It is a tradition, an ideal, and a principle. It is a willingness to subordinate every private advantage for the larger good. It is an appreciation of the rich and diverse contributions that can come from the most varied sources. It is allegiance to the traditions that have guided our greatest statesmen and inspired our most eloquent poets-the traditions of freedom, equality, democracy, tolerance, and the tradition of Higher Law, of experimentation, cooperation, and pluralism. It is the realization that America was born of revolt, flourished on dissent, became great through experimentation.

Thomas Paine, 1776

When it shall be said in any country in the world, my poor are happy; neither ignorance nor distress is to be found among them; my jails are empty of prisoners, my streets of beggars; the aged are not in want; the taxes are not oppressive... when these things can be said, then may that country boast its constitution and its government.

I do not believe in the creed professed by the Jewish church, by the Roman church, by the Greek church, by the Turkish church, by the Protestant church, or by any church that I know of. My own mind is my own church.

Michael Ignatieff

Imperial powers do not have the luxury of timidity, for timidity is not prudence; it is a confession of weakness.

... The United States is multilateral when it wants to be, unilateral when it must be; and it enforces a new division of labor in which America does the fighting, the French, British and Germans do the police patrols in the border zones and the Dutch, Swiss and Scandinavians provide the humanitarian aid.

Every newspaper in the country welcomed Secretary Powell's performance at the United Nations with corroborating sighs of helpless infatuation. The secretary held up air force surveillance photographs requiring the same kind of arcane exposition that New York art critics attach to exhibitions of abstract painting, displayed a vial of white powder (meant to be seen as anthrax but closer in its chemistry to granulated sugar), and rolled tape of two satellite telephone intercepts of Iraqi military officers screaming at each other in Arabic. The theatrical effects evaded an answer to the question, Why does America attack Iraq when Iraq hasn't attacked America? In lieu of demonstrable provocations Mr. Powell offered disturbing signs and evil portents, and when the voice of Osama bin Laden turned up a week later on an audiotape broadcast from Qatar, the secretary seized upon the occasion to discover a "partnership" between Al Qaeda and the government of Iraq. No such conclusion could be drawn from even a careless reading of the transcript, but to Mr. Powell the sending of a message (any message) proved that Osama bin Laden and Saddam Hussein had somehow morphed into the same enemy. The secretary's power points didn't add to the sum of a convincing argument, but then neither had the advertising copy for the Spanish-American War or the sales promotions for the war in Vietnam, and if the agitprop failed to persuade the French, Russian, or Chinese representatives to the Security Council, it was more than good enough for the emissaries from the major Amen[san news media.*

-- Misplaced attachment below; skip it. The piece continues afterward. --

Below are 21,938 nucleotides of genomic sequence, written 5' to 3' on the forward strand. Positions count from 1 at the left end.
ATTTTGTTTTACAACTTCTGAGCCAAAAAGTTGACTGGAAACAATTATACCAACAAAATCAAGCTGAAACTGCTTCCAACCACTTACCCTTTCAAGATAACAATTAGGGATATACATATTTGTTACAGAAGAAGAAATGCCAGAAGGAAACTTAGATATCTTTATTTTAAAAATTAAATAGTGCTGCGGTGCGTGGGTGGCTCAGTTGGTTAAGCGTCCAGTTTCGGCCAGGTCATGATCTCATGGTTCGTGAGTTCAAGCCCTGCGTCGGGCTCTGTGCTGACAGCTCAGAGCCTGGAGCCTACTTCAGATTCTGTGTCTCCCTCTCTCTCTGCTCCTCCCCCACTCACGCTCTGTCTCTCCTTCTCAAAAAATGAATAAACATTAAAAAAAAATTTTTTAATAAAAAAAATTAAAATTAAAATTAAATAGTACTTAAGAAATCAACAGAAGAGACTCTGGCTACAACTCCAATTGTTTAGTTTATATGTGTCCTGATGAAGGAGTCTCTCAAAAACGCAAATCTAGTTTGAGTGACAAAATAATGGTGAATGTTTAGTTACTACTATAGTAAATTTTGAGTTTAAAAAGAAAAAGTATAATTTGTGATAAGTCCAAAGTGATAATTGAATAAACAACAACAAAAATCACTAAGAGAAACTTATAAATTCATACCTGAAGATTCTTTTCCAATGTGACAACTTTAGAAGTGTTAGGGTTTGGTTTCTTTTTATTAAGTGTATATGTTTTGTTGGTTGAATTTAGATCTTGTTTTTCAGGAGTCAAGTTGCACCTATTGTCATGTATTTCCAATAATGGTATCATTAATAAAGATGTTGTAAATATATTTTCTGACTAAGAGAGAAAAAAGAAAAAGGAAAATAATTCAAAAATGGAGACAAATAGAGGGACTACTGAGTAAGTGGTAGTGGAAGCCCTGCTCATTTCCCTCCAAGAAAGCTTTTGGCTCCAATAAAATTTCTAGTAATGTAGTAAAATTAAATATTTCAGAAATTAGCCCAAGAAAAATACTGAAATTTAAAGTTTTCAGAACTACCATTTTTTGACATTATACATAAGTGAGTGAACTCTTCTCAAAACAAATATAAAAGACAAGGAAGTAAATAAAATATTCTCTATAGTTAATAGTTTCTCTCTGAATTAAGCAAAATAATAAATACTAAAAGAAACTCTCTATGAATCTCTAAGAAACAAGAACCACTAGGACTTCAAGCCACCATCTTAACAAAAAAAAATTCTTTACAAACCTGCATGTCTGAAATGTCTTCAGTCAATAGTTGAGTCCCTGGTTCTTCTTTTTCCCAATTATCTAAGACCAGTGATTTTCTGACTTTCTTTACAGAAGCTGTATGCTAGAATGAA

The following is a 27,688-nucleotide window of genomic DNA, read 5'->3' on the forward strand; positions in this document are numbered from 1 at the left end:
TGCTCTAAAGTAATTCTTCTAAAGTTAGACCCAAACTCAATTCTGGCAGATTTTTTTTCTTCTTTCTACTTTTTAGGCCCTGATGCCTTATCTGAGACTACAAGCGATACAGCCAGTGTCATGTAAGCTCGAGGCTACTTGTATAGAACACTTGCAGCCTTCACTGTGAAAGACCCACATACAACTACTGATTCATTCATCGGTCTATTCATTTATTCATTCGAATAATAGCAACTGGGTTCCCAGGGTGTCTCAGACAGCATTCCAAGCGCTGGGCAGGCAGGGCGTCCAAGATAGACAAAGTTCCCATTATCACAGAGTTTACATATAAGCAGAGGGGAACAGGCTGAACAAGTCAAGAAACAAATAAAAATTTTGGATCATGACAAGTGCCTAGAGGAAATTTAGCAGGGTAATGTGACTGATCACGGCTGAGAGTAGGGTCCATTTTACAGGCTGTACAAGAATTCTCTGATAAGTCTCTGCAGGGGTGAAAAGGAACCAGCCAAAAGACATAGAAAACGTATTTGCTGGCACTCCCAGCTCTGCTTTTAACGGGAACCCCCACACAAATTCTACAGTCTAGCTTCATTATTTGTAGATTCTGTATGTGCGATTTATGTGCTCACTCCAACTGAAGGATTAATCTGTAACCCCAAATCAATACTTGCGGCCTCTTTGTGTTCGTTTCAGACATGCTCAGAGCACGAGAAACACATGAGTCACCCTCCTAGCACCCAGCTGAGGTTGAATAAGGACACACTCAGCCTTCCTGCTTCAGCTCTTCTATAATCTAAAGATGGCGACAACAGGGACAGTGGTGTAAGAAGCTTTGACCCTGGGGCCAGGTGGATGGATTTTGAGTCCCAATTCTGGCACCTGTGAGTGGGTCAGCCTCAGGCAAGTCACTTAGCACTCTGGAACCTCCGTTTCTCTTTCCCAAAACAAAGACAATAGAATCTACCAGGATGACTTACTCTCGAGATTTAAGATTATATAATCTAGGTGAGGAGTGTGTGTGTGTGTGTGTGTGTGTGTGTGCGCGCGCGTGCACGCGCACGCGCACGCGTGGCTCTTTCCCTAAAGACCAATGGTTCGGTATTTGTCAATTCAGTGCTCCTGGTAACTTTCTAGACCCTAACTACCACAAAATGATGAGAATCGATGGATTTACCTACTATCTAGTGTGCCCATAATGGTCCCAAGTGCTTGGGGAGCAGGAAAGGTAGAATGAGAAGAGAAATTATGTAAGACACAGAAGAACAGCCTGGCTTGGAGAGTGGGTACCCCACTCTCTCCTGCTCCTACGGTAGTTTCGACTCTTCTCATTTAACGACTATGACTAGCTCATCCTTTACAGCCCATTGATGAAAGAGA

If during the months prior to the bombing of Baghdad on March 19, every government spokesperson in Washington had attributed to Saddam Hussein the supernatural powers of the Antichrist, the first week of the invasion proved every assertion false. In place of Adolf Hitler or Joseph Stalin (a villain "stifling the world," presenting an immediate and terrible danger not only to the peoples of Saudi Arabia, Israel, and Kuwait but also to every man, woman, and child in the United States, certain to oppose any attempts of punishment with vengeful clouds of poison gas), the American armies found remnants of a dictator more accurately compared to a psychopathic prison warden, a brutal but almost comic figure, so enslaved by the dream of his omnipotence that he apparently had entrusted the defense of his kingdom to histrionic press releases and gigantic portraits of himself armed with a shotgun and a porkpie hat. No Iraqi shock troops appeared in the field to oppose the Third Infantry Division's advance into the valley of the Euphrates; no Iraqi aircraft presumed to leave the ground; no allied combat unit met with, much less knew where to find, the fabled weapons of mass destruction. The desultory shows of resistance at the river crossings constituted ragged skirmish lines of young men for the most part poorly armed, so many of them out of uniform that it wasn't worth the trouble to distinguish between the military and the civilian dead.